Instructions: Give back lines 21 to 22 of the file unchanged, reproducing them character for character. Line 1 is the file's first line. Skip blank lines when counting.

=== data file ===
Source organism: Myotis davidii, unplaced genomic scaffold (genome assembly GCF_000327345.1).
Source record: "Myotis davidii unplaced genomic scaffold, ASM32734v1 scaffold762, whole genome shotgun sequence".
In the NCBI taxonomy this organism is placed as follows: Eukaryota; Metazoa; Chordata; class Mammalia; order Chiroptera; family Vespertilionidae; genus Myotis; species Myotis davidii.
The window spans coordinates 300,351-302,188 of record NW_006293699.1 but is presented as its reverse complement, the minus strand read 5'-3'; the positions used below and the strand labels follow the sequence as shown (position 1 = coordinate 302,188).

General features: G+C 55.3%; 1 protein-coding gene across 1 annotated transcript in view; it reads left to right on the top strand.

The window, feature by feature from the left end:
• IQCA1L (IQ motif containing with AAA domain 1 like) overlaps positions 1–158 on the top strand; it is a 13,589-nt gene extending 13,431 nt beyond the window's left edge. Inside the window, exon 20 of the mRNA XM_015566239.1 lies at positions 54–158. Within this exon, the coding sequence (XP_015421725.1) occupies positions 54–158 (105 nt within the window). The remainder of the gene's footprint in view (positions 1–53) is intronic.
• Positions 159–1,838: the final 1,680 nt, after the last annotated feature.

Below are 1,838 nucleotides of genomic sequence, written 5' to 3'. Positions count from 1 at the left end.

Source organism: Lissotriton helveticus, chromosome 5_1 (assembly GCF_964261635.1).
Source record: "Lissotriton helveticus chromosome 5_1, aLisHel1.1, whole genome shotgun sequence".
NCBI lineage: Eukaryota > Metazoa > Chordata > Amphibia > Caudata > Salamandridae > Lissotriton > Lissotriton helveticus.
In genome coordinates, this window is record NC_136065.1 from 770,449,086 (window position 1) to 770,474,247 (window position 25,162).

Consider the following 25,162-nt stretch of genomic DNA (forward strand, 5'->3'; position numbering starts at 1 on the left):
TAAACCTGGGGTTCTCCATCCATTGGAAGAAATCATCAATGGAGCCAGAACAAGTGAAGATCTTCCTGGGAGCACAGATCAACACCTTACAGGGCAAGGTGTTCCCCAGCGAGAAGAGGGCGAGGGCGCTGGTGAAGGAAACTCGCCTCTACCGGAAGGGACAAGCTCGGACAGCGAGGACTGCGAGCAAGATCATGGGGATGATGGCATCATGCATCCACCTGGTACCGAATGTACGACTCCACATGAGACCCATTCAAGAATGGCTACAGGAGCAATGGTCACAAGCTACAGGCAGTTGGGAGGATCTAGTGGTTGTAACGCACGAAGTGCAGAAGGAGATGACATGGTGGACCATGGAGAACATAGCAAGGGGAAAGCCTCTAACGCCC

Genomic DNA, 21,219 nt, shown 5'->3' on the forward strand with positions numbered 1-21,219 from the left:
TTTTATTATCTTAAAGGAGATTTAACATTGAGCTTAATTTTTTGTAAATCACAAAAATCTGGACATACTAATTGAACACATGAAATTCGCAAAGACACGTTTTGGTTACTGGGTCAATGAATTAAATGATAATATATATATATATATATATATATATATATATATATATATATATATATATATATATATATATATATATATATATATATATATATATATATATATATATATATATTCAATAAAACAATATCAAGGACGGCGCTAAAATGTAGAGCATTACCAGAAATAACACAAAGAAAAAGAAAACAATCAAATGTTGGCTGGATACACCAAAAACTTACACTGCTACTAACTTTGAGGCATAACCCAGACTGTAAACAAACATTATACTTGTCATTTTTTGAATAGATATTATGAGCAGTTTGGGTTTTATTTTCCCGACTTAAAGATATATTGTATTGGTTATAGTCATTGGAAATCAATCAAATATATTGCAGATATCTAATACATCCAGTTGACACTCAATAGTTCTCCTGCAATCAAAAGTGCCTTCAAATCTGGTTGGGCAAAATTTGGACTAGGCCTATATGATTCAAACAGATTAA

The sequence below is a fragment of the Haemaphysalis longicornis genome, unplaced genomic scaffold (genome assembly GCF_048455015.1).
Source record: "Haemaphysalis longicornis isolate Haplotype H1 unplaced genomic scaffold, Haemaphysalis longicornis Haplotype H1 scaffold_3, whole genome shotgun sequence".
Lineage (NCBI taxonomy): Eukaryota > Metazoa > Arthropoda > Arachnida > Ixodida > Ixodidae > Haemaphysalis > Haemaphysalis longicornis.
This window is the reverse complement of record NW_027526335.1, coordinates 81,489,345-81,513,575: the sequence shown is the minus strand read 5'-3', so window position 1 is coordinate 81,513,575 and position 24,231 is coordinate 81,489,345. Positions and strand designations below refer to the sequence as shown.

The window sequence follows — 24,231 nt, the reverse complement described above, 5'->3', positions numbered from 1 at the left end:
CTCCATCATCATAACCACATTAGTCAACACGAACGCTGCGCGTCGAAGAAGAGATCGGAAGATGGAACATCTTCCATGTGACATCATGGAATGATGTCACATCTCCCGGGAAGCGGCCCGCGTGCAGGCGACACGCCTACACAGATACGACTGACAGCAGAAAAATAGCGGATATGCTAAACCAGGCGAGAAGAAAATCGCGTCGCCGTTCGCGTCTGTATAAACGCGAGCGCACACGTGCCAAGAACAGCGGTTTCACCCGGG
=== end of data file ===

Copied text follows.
This window is the reverse complement of record NW_027526335.1, coordinates 81,489,345-81,513,575: the sequence shown is the minus strand read 5'-3', so window position 1 is coordinate 81,513,575 and position 24,231 is coordinate 81,489,345. Positions and strand designations below refer to the sequence as shown.

The window sequence follows — 24,231 nt, the reverse complement described above, 5'->3', positions numbered from 1 at the left end: